“Personal Experience Factor (PEF) is entirely the business owner’s turf. Good advertising cannot be expected to erase the customer’s memory of a disappointing experience or reverse the impact of a bad reputation. Conversely, the positive momentum generated by good advertising will be accelerated by a customer’s happy experience. Is your company careful to deliver all that your ads promise? - Roy H. Williams, Secret Formulas of the Wizard of Ads
“Do you offer your customers a positive experience, or do you just sell products and services. If you wish to increase your sales, you now more than ever need to create an amazing customer experience.” - Craig Arthur, Wizard of Ads Australia
“Do what you do so well that they will want to see it again and bring their friends.” -Walt Disney
It is the overall Personal Experience a customer has with your business that will determine if that customer returns. And it is always easier to look at someone else’s business to see the flaws and strengths.
With that in mind guest writer Matt Shavikin tells of a few things that upset his experience with Townsville’s football team, The Fury.
Note: Matt wrote this article last week… yesterday’s local paper front page shouted, “Fury crisis.”
‘Fury’ous at the Football: Part 1
By Matt Shavikin
I recently had my first Fury experience when a few friends and I ventured out to see what Townsville’s new soccer franchise, or ‘football’ as apparently we are supposed to call it now, had to offer. Unfortunately it didn’t take long for our excitement to turn to annoyance as a number of things had a severe impact on our experience.
My experience began well as my friends and I were pleased to discover that traffic congestion was almost non-existent compared to that normally associated with a Cowboys (Townsville’s Rugby League franchise) home game.
However, we were shocked then to find that at the end of our leisurely stroll we were unexpectedly greeted by a huge line of people waiting to buy tickets. No traffic build-up, but then huge queues? I was perplexed! Upon a brief discussion we decided to walk around as the stadium has numerous points of entry.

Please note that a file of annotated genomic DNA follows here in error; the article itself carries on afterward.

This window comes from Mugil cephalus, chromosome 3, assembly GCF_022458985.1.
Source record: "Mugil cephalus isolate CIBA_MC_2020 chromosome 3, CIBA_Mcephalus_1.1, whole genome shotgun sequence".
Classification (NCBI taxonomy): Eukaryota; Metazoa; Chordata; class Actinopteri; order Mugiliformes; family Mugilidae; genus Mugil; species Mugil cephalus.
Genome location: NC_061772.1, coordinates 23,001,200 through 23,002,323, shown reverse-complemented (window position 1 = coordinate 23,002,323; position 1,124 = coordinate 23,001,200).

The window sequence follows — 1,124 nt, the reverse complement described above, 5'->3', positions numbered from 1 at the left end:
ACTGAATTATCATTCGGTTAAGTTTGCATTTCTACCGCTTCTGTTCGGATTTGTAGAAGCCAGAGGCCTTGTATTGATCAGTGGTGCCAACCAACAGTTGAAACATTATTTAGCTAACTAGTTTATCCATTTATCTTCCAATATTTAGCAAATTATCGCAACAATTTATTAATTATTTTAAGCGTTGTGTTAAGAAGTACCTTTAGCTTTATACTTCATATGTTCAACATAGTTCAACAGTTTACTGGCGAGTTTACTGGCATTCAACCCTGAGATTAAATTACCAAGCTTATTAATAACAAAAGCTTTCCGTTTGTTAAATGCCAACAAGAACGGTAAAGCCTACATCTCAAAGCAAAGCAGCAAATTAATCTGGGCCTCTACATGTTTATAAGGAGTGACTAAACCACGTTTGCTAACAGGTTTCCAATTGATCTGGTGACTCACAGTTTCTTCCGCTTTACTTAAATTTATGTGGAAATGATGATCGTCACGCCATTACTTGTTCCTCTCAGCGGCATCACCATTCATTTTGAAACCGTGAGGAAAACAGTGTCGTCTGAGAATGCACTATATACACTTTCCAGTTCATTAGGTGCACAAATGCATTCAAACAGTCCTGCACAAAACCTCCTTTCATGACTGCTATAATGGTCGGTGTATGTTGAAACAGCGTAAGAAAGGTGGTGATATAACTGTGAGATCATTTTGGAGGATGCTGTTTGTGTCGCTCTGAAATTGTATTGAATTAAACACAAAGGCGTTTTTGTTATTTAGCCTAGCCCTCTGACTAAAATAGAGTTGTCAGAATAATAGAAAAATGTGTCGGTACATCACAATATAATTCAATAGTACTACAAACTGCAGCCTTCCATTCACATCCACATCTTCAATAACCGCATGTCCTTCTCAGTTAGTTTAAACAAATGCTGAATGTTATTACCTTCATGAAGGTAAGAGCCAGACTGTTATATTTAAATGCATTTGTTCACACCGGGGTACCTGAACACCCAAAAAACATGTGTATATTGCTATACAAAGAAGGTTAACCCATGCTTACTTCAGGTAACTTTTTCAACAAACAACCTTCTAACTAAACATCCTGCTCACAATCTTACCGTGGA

Eventually we had walked to the opposite site of the stadium to main gate only to be faced again with a queue of similar lengths as before. Mind you we had also passed a gate along our way where the ticket office was completely closed to our amazement and nuisance!
A long and tedious ticketing process seemed to be the cause of the elongated queues, perhaps a serious planning flaw on the part of organisers. We later found out that the crowd peaked at around about 7,700 people, compared to the maximum capacity of 22,000 people that the Cowboys frequently attract. That being said, I have never waited in line at the Cowboys for over 20 minutes to buy a ticket though that’s for sure, no matter big the crowd!
Obviously due to the crowd numbers being well down on stadium capacity meant that organisers were forced to reduce expenses in other areas like food stalls and liquor outlets! Less than half the bars were open and even though there were only a third of the people that would frequently be at a Cowboys game, we found ourselves missing large chunks of the game to quench our thirst!
The team does attract a faithful army of supporters called the F-troop. Unfortunately this group seems to have a mostly detrimental, rather than positive impact on the atmosphere. Particularly considering the club no doubt wishes to attract families to the games.
So as you can see these small things began to build up and damaged my overall experience of my first live game of soccer. A number of these things I outlined in this article could absolutely be controlled and rectified by club management, which presents an opportunity rather than a problem.
However, far too many business owners focus on the numbers; revenue and turnover, and seem to forget that all of this is directly related to the experience their customers have with the business, product or service.
Summary: The smallest things can have a severe impact on the overall Personal Experience Factor of a customer. And you must keep the overall customer experience in mind when shaping your product or service offering. You must consider everything that customers will encounter during their experience with your business.
Stay tuned for part 2: What Can Happen To The Personal Experience Factor When You Lose Control?
The Editor: Have you looked at your business lately through the eyes of a customer?
Not Enough Customers? Low store traffic is only a symptom, not the disease.